President Donald Trump’s two greatest foreign policy accomplishments both involve departures from outmoded paradigms that had, for decades, enraptured bipartisan neoliberal elites: unprecedented Arab-Israeli rapprochement in the Middle East and an assertive China containment strategy in the Asia-Pacific. On the former front, Trump boldly departed from the misbegotten “inside-out” conflict resolution approach, which elevated to the forefront the need for Israeli capitulation to Palestinian-Arab intransigence; on the latter front, Trump became the first president since Richard Nixon’s famous 1972 trip to China to openly call into question our relationship with that ascendant, hegemonic Communist regime.
The key difference is that, as Trump prepares to ride off into the sunset, progress on the latter is likely at greater risk of a prompt post-inauguration reversal from his Democratic successor. The physical moving of the U.S. embassy in Israel from Tel Aviv to Jerusalem, one of the Trump administration’s myriad displays of staunch friendship with the Jewish state, is unlikely to be undone. Nor would any sane politician seek to nix the Abraham Accords, the series of landmark peace deals between Israel and Islamic nations that the administration helped negotiate. But pugnacious China-skeptical rhetoric, hardline opposition to Huawei’s emergent 5G telecommunications network and harsh tariffs on Chinese imports are the sort of moves that would be all too easy for a longtime China dove, such as Joe Biden, to quickly reverse.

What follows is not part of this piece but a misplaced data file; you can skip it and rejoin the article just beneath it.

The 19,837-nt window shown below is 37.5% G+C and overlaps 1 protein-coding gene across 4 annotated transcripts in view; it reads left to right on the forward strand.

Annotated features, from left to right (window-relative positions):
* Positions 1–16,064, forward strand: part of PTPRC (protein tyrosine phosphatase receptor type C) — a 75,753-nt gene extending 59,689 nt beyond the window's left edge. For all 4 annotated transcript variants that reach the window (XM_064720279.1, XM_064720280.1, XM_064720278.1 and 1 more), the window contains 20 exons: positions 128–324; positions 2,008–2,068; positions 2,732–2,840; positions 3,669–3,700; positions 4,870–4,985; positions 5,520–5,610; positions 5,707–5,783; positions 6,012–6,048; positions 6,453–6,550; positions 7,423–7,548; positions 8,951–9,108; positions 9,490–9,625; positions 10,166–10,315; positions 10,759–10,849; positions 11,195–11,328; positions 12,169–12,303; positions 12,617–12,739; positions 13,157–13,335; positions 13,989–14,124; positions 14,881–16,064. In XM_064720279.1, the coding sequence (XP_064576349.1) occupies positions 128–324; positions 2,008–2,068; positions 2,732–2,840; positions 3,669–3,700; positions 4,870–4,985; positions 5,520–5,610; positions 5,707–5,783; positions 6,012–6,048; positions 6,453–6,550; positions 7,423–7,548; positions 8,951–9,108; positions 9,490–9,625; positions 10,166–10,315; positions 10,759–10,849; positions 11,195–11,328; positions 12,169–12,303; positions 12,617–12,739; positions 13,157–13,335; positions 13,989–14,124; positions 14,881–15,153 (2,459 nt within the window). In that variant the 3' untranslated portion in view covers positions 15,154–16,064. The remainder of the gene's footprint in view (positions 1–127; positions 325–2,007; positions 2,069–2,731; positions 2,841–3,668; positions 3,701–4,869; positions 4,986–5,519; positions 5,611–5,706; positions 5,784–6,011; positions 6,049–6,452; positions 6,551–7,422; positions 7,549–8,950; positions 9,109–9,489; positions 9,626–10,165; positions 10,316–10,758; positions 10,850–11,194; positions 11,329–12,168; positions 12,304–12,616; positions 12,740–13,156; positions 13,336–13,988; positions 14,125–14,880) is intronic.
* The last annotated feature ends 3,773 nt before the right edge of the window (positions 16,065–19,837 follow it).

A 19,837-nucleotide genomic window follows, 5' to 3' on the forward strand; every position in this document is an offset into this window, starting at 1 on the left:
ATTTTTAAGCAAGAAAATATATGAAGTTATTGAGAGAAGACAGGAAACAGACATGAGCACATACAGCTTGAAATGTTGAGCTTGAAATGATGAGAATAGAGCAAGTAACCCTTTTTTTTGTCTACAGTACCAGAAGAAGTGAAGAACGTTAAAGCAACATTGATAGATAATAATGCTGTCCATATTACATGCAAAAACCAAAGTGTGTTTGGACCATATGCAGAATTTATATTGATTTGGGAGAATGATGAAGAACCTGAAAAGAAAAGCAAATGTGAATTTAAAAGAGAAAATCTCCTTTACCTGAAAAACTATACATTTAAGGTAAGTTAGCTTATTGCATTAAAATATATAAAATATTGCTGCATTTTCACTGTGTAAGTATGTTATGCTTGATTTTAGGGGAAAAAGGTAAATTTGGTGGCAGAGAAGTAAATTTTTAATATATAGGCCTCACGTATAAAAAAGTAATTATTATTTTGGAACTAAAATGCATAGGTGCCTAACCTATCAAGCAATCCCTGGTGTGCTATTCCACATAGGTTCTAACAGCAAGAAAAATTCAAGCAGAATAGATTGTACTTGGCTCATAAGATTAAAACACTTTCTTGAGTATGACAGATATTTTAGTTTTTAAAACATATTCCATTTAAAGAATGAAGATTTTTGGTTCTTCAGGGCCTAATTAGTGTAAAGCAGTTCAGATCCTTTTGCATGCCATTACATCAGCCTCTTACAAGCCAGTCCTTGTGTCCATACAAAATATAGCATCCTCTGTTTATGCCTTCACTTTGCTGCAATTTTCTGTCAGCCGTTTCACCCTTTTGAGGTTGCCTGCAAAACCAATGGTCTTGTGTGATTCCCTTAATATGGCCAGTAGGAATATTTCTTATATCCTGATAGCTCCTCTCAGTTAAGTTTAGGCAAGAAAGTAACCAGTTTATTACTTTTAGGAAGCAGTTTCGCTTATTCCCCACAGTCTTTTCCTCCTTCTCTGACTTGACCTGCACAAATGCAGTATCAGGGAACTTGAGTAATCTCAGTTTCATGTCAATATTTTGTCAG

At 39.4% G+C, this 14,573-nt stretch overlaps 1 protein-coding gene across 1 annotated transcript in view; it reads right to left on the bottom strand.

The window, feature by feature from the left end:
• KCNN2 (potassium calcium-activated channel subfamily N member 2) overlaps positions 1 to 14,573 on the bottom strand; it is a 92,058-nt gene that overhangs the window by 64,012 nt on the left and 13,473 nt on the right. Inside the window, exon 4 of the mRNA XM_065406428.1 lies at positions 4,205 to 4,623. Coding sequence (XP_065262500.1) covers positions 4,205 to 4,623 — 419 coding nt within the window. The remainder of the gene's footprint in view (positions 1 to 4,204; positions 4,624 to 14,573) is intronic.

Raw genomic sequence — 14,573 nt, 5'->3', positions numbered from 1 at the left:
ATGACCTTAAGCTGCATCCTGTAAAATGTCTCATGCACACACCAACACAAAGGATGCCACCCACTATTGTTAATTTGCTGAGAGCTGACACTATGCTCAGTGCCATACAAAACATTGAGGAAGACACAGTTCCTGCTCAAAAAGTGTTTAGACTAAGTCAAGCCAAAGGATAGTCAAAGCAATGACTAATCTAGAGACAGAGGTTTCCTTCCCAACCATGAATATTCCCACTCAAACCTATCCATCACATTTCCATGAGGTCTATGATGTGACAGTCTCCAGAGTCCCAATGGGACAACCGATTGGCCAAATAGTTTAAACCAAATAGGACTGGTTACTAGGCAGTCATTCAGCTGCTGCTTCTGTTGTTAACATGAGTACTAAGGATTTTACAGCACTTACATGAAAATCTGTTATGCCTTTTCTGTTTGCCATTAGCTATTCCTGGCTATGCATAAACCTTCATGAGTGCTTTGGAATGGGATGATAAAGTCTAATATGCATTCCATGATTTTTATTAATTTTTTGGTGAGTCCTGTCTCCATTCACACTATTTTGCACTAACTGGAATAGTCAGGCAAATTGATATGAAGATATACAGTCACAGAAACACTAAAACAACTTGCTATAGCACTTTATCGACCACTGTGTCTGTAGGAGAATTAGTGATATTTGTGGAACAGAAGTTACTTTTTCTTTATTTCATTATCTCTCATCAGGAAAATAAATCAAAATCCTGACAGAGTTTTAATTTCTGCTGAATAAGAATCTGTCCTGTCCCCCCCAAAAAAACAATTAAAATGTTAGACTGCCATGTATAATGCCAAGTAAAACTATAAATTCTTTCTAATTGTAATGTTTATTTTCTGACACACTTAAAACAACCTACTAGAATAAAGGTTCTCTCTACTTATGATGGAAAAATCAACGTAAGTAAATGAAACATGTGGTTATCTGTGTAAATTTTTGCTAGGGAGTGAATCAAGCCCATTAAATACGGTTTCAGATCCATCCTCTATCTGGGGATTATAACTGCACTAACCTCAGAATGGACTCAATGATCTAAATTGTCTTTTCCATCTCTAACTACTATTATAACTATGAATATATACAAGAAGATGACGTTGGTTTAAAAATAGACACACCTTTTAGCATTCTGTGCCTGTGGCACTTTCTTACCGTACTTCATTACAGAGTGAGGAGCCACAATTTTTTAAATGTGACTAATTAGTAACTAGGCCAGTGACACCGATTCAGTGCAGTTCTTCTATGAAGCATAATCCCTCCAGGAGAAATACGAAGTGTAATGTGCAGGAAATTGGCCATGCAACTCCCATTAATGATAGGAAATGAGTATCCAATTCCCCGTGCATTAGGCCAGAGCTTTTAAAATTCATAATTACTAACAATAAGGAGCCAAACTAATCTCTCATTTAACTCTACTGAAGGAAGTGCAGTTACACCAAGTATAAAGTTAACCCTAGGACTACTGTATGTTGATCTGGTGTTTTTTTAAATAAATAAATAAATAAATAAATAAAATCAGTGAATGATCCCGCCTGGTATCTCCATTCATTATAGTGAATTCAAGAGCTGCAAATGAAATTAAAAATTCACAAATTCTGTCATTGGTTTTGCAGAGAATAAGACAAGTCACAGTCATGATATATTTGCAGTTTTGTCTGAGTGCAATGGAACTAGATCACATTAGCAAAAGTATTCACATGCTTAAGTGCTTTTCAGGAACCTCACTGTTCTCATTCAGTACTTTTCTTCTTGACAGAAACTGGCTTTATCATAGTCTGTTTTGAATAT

In order to help box in his successor and secure the continuity of our long-overdue recalibration with our preeminent 21st-century geopolitical threat, there is one farewell action above all that would stick in the craw of the Chinese Communist Party (CCP) and redound to America’s substantive benefit. Trump ought to formally recognize Taiwan (also known as the Republic of China) as an independent state, distinct from the Beijing-based regime—and he must do so, with all the diplomatic accoutrements such a formal recognition entails, posthaste.